Emyria is executive-chaired by Dr Stewart Washer, who is also on the boards of the listed Orthocell, Cynata and Botanix.
Dr Washer and his family interests account for about 19 per cent of Emerald’s register.
Share price 11 cents, market cap $126 million, 12-month share gain 266 per cent
Pot-stock Creso’s ASX journey since listing in 2016 has been unpredictable, to put it politely, and the wild ride continues into the psychedelic sector.
Creso had planned to merge with the Ontario based Red Light Holland, which is not a knock shop but a purveyor of “magic truffles” (psilocybin) to the legal recreational market in the Netherlands.
The new entity would have listed on the Canadian exchange under the code TRIP – and we rue we’ll never see that apt ticker.
In 2019, Creso was to have been taken over by Canadian pot play Pharma Cielo but that one didn’t get past the altar either. However, the acquisition of the smaller Canadian grower Mernova Medicinal was duly completed in 2018.
In March this year, Creso acquired Canadian outfit Halucenex, a clinical stage company focused on using psilocybin to treat PSTD, TRD and anxiety.
Halucenex is one of only three Canadian companies licensed to handle psilocybin – 10 kilograms of the stuff at any one time.
The psilocybin is synthetic: the company doesn’t forage in the fields for one of the 100-plus varieties of mushies containing the active ingredient.
Creso plans a phase II trial focused on using psilocybin for treatment-resistant PTSD. And in lieu of the Red Light Holland merger, the company is putting on its big boy’s pants for a Nasdaq listing.
Creso co-founder Dr Miri Halperin Wernli is also the president of the $US1.2 billion Mind Medicine Inc, which gives a clue about Creso’s likely hallucinogenic path.
In the meantime, the company almost doubled (cannabis derived) revenue in the first (June) half, to $3.06 million, with just over half derived from Mernova.
Share price 44 cents, market cap $417 million, 12-month share gain 283 per cent
This one was formerly known as Impression Healthcare, which developed sports mouthguards under the Gameday brand.
Despite the advocacy of sports stars, it was never a scalable business and the company executed a graceful double pivot into medical cannabis and then psychedelic therapies.
On the cannabis front, Incannex is tackling conditions including traumatic brain injury, rheumatoid arthritis, irritable bowel syndrome and inflammatory lung conditions. Its most advanced program is a phase II, proof-of-concept trial targeting obstructive sleep apnoea.
On the psychedelic side, Incannex has zeroed in on the use of psilocybin for generalised anxiety disorder. The company notes that seven million Americans and one million Australians suffer moderate to severe anxiety, which makes us more neurotic than them on a per-capita basis.
Pending ethics approval, Incannex expects to launch a phase IIa trial at Monash University’s Brainpark facility.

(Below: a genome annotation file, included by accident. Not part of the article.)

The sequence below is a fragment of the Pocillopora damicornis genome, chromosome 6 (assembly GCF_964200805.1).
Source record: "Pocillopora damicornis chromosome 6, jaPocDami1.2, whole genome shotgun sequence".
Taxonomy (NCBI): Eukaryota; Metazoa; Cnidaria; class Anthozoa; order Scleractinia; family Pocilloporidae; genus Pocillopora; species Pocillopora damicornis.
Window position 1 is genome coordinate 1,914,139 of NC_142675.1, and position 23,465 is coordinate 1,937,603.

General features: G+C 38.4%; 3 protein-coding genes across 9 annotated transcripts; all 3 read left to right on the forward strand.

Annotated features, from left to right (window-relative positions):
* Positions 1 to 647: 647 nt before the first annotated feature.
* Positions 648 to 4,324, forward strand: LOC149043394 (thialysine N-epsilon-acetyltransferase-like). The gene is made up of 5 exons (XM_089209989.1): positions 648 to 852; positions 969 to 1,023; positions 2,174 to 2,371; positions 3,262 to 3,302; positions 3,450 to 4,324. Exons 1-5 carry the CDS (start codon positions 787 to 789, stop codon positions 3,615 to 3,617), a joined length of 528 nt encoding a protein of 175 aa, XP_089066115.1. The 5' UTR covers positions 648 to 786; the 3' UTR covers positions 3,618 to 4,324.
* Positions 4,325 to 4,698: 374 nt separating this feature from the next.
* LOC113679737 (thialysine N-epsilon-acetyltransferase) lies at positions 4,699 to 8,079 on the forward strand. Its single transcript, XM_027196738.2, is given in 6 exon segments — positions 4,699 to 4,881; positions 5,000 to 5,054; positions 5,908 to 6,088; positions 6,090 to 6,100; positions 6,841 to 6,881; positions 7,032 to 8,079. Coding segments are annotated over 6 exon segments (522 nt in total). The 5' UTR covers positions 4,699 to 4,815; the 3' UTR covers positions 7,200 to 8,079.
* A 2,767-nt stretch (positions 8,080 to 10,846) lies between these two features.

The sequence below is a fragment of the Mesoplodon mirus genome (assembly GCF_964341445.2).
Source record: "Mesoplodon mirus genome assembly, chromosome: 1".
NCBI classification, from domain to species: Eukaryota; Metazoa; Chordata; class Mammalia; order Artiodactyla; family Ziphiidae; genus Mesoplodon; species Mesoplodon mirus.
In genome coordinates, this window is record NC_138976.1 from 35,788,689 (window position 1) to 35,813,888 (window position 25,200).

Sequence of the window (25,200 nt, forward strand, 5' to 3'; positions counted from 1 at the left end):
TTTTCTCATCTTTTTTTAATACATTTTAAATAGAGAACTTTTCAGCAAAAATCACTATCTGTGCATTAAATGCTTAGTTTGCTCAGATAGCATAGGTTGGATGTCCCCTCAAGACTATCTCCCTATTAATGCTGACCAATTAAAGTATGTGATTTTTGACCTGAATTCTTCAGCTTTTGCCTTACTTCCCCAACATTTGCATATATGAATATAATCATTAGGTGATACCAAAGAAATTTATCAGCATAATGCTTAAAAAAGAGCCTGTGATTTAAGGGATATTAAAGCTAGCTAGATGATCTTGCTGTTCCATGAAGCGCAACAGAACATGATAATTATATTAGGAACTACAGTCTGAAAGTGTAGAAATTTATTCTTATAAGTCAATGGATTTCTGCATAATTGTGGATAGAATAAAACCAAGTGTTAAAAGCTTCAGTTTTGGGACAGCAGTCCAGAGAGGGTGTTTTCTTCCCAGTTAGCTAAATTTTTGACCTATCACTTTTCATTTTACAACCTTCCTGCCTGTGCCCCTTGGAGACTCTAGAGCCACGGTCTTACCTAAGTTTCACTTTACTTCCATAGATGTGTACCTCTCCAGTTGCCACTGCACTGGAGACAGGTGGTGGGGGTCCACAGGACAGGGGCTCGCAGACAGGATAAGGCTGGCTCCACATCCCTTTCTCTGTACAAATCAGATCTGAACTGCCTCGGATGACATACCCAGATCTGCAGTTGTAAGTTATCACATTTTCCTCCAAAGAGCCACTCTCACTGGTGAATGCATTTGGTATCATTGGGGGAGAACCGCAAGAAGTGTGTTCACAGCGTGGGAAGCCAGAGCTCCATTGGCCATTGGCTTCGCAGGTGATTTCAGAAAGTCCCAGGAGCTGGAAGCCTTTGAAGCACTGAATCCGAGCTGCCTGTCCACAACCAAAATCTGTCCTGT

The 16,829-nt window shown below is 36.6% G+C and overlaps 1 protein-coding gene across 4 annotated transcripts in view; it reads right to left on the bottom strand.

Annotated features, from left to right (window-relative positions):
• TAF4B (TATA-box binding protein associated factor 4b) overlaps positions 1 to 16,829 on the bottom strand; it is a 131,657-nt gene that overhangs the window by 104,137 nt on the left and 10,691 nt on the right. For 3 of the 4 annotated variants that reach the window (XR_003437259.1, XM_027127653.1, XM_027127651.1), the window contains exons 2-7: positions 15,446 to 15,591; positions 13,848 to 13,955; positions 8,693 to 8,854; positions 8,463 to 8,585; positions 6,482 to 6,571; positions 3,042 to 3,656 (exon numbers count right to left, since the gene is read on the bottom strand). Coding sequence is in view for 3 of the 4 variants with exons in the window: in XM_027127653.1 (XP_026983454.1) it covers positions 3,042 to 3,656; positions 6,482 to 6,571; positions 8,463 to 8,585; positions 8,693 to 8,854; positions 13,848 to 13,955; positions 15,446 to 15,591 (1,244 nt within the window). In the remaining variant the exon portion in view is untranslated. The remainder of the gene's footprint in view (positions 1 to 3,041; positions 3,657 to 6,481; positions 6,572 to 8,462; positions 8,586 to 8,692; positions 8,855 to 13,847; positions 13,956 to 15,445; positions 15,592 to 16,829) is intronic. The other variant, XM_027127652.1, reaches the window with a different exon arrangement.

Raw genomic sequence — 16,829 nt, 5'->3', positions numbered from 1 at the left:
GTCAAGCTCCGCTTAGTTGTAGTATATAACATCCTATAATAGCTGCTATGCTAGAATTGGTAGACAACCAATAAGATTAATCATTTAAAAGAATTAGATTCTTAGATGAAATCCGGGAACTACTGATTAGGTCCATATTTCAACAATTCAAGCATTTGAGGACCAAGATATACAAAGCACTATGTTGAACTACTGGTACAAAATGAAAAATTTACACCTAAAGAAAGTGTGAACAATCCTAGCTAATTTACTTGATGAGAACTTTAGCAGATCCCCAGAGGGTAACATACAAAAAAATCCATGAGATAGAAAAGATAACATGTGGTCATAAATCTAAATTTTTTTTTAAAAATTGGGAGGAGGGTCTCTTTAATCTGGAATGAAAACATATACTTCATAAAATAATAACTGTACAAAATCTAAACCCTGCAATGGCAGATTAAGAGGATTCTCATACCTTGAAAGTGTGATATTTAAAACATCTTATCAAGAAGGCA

It’s also yarning with the FDA about an investigational new drug application.
The company cites supportive studies undertaken by New York University, the University of California Los Angeles, Johns Hopkins University and London’s Imperial College.
Overall, these studies enrolled just 85 patients, with early results showing the psychedelics could be two to four times more effective as a front-line treatment relative to cognitive behavioral therapy and antidepressants.
Incannex intends to enlist 72 patients in active and placebo arms, undergoing two doses over 10 weeks. They will also undergo weekly psychotherapy sessions.
Incannex chalked up $1.9 million of revenue from cannabis oil sales in the year to June 2021 and lost $8.1 million.
As with Creso, Incannex proposes a Nasdaq listing. In mid-September its shareholders voted overwhelmingly in favor of issuing 180 million shares to facilitate an initial public offer for the listing.
Management is girded by Nasdaq listees such as Compass Pathways, which is pursuing phase II psilocybin trials for treatment-resistant depression and is valued at $US1.25 billion.
Incannex already commands a circa $400 million valuation.
Share price 68.5 cents, market cap $160 million, 12-month share price gain 108 per cent.
In September, Western Australia’s health mandarins granted the medicinal cannabis supplier a licence to supply psilocybin to other eligible parties to carry out research.
The company, which is backed by iron ore magnate Gina Rinehart, also said it was “well advanced in planning to sponsor a ground-breaking Perth-based clinical trial into psilocybin assisted psychotherapy”.
The research pertains to conditions including depression, post-traumatic stress disorder and anxiety.
The company reminds uninitiated folk that ‘magic mushroom’ derived psilocybin induces a psychedelic state through its action on the brain’s 5-hydroxy-tryptamine-2A serotonin receptors.
The company has also appointed Dr Stephen Bright as an adviser.
A “prominent and highly respected voice in psychedelic medicine”, Dr Bright was a co-founder of psychedelic research house Prism and a lecturer in addiction at Edith Cowan University.
“We have developed so much experience over the years through the cannabis industry and we genuinely believe we can now bring that to bear on the development of the psychedelics,” Little Green boss Fleta Solomon said.
In the meantime, Little Green will remain focused on supplying the European market with cannabis flowers and oils from its newly-acquired Danish facility.
The simple way of viewing the psychedelic therapies sector is being on the same evolutionary route of medical cannabis, but perhaps a decade behind.
Psylo co-founder Josh Ismin reportedly expects a psychedelic treatment on the market within 10 years, while others expect approval in as little as two years. But the usual experience with the FDA is that things take longer than expected, with only two cannabis-based drugs approved to date.
As with pot therapies – but even more so – the regulators appear to be largely unconvinced at this stage.
The narrative is likely to be muddied by demand from the recreational market for blue meanies, gold tops and amanitas*. And the psychedelic push is likely to confound regulatory authorities as they mull the marijuana approvals.
Still, money talks loudest and there’s no doubting the flood of investment into the sector. If the trend continues, we suspect it will be only a matter of time before the first pure-play ASX psychedelic stock emerges.
Creso cites Credence Research suggesting the market for psilocybin alone could be worth up to $US25 billion by 2025.
If such bullish sentiment endures, investors should have the trip of a lifetime.
Dr Boreham is not a qualified medical practitioner and does not possess a doctorate of any sort. *Your columnist had to look up these terms and hopefully so do you.
This column first appeared in Biotech Daily
At Stockhead, we tell it like it is. While Incannex and Creso are Stockhead advertisers, they did not sponsor this article.